I’ve never considered doing this before, but I’m inclined to now, after having lunch with my friend.
She and I have had a wonderful 15-year friendship but since this pandemic started, we’ve had a major difference of opinion.
She seems to have accepted the “myth” (in my view) that COVID-19 is just a form of flu. She believes that it’s a major conspiracy to control our lives.
She doesn’t believe in social distancing nor wearing a face mask, which I feel is necessary.
She’s shown me and forwarded to me various links, messages and posts outlining that this pandemic is just a ruse to take over our civil rights and liberties.
And to keep us from questioning the medical advice we’ve received from the government and health departments, newspapers and many medical professionals.
I’ve not agreed nor disagreed with what she says/believes. I don’t know if it’s because I don’t want to ruin the friendship.
But I’m increasingly uncomfortable hearing, what I consider, the misinformation that she believes.
Should I keep holding my tongue or speak out, try to change her mind and jeopardize our friendship?
In many other areas of topics and life, we have very much in common.
Deeply Confused and Distressed
Vote with your feet and walk away.
When there was no pandemic to discuss and debate, you both had similar, or at the least, non-confrontational views of the things you experienced and discussed.
That’s changed and there’s a new element in your now markedly-different views: Risk. She rejects that it exists, while you take it seriously.
You’re aware of health risk to yourself and loved ones if you were to follow her example and dismiss COVID-19 as a mild illness.
So, why would you still be in her company, hearing opinions you can’t respect, and feeling uncomfortable?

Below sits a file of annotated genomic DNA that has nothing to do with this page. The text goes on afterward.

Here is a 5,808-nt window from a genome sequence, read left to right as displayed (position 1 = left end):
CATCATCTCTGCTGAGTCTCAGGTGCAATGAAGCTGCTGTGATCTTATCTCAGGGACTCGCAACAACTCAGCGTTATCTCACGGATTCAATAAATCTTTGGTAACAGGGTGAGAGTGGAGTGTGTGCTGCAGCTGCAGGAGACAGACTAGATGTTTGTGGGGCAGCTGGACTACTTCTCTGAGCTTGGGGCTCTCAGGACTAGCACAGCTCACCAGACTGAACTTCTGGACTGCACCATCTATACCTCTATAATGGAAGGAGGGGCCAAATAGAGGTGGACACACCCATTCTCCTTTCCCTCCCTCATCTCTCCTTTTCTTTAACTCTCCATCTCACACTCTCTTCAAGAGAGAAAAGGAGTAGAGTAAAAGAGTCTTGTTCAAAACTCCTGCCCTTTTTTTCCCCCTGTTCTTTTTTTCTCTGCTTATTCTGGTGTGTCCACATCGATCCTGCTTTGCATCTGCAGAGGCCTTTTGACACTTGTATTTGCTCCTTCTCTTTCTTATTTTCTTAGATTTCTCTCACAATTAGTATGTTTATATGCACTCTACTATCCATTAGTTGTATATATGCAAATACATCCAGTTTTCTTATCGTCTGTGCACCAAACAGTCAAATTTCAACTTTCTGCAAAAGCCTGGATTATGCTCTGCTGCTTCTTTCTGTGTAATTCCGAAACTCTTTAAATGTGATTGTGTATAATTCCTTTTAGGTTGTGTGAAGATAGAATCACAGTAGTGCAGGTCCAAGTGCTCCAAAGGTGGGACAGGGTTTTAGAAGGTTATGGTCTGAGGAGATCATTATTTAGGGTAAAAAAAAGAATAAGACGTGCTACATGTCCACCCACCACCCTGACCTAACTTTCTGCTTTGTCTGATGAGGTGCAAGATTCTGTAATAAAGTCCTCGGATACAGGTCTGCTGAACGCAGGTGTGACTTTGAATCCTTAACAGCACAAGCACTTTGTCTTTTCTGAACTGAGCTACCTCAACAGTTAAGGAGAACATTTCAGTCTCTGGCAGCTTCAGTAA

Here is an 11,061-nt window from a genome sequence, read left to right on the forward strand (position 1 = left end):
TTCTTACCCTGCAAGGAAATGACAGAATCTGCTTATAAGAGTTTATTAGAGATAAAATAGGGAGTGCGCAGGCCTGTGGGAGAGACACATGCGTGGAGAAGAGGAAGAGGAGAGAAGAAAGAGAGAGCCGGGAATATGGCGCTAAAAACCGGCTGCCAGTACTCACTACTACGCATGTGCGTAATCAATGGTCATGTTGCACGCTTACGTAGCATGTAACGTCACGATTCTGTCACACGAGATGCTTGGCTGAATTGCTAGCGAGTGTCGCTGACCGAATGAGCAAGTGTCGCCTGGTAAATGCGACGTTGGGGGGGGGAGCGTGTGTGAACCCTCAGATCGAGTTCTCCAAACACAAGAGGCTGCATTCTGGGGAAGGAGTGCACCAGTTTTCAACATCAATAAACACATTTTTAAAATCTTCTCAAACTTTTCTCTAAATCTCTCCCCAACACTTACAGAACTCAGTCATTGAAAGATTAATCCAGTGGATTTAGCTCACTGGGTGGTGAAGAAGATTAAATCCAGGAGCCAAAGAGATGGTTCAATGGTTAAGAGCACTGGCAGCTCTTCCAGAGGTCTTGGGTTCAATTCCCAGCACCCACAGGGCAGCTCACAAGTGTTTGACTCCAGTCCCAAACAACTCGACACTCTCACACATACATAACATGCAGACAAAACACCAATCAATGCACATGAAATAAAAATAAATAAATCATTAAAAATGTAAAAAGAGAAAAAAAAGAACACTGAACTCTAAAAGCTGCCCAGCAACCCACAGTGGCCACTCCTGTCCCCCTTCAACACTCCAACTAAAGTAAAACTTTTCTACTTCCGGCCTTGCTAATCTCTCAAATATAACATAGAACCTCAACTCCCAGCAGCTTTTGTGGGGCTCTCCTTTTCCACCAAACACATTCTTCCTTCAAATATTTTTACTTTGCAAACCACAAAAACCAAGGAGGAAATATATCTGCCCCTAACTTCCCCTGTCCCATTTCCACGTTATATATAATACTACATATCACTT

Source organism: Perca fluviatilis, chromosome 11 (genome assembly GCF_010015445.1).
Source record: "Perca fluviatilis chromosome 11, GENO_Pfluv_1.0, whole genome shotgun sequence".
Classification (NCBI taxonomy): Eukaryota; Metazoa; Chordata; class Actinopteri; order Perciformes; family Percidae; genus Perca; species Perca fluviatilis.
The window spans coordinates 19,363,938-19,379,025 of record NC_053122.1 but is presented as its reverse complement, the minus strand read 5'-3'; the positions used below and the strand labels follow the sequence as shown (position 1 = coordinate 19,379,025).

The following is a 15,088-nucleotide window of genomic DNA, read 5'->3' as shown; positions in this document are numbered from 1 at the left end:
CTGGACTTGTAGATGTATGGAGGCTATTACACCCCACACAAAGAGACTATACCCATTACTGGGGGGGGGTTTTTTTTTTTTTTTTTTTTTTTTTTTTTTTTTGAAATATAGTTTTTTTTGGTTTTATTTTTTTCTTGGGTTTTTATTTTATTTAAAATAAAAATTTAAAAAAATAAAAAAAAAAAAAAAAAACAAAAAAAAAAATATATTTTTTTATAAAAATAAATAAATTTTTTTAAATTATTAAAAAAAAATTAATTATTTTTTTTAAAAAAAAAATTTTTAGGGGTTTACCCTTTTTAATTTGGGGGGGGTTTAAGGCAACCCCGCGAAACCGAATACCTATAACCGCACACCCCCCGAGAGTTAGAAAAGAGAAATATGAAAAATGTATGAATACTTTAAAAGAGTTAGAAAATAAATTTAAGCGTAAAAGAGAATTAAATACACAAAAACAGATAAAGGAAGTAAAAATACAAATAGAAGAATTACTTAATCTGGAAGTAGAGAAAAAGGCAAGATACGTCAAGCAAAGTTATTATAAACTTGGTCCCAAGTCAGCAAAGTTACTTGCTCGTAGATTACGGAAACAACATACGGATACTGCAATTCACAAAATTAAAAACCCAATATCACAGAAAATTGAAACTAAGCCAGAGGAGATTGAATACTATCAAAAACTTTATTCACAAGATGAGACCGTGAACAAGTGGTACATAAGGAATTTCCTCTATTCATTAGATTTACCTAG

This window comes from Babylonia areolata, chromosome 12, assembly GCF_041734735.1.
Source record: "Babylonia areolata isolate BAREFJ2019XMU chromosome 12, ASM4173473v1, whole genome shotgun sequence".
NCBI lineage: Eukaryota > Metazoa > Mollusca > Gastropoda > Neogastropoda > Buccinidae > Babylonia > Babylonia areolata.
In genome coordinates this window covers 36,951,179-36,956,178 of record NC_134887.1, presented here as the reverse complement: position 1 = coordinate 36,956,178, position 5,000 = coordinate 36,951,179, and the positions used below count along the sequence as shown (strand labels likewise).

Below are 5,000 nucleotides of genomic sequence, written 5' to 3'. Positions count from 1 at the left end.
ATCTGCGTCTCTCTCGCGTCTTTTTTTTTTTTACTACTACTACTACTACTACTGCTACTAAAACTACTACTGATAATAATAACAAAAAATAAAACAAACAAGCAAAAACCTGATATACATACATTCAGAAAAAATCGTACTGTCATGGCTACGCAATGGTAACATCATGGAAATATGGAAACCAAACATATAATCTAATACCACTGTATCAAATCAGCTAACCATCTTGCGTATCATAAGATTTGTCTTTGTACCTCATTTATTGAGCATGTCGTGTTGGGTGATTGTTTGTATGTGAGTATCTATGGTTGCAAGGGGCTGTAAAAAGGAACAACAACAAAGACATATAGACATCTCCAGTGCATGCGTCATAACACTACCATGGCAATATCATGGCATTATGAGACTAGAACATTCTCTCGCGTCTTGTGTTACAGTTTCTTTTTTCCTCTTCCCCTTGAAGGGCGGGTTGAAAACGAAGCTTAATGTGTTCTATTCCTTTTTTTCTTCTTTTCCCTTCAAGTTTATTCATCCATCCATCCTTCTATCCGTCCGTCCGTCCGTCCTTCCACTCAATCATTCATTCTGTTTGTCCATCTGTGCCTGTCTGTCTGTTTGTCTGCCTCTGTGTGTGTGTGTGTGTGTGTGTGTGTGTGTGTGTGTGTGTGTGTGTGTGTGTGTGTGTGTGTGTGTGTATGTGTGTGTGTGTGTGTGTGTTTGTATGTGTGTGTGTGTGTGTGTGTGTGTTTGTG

You can’t even “agree to disagree” because you need to be wearing a mask and sitting socially distanced from her, while she may lean into your face and speak forcefully (potentially spreading coronavirus droplets) to make her point.
There’s no good reason to be “uncomfortable” and still get together, nor even try to have an online conversation on this topic or anything close to it.
Not now, not while people are still dying from Covid.
Walk away from the old friendship, for now. In the hopes that you both survive the pandemic, tell her that you enjoyed the common interests and discussions of the past.
But you’ll now stay distanced in beliefs and contact until the coronavirus has been conquered.
FEEDBACK Regarding your statement that when older parents’ re-partner, their adult children should “embrace” these changes (August 12):
Reader – “There are parents willing to destroy their children's inheritance as a result of involvement with new partners.
“The situation isn’t simple. Particularly today where there’s a housing crisis, rampant precarious work, increasing prices.
“Many people depend on their inheritance as protection from poverty.
“I’m a third wife with hostile stepchildren now adults. At 61, I now appreciate the lifetime of financial challenges that came to them as a result of their parents' divorce. It's not a simple issue.”
Ellie - Agreed. But it won’t be solved by nastiness by the adult children.
While it can take time to build sincere, positive relationships with step-children, decent people work hard to make it happen.
And re-partnered seniors are usually thoughtful, if they have resources beyond their main needs, to define inheritance through legal wills, but not by being pressured.
FEEDBACK Regarding the new husband who, after moving in with the bride’s parents, felt they’re sabotaging the couple’s marriage (August 14):
Reader – “I see two things his wife has not understood so far:
1- She and he should have strategized to make the parents understand to not meddle in their relationship. Instead, she told her parents they’ll move in without consulting her husband.
2- She should STOP any meddling from her parents. It’s her job to do that. It’s also his job to stop his side of parents from meddling (if that also happens).
“Their marriage is being sabotaged by selfish parents (I’m assuming they’re not that old to need constant physical help, and that that is a lie).
“It's unfortunate that some parents take advantage of their kids in this way. They should provide a calm and pleasing environment for them instead of meddling in their lives.”
Tip of the day:
When strongly opposing views on the pandemic’s life-or-death risks become distressing, take a break from contact and discussion.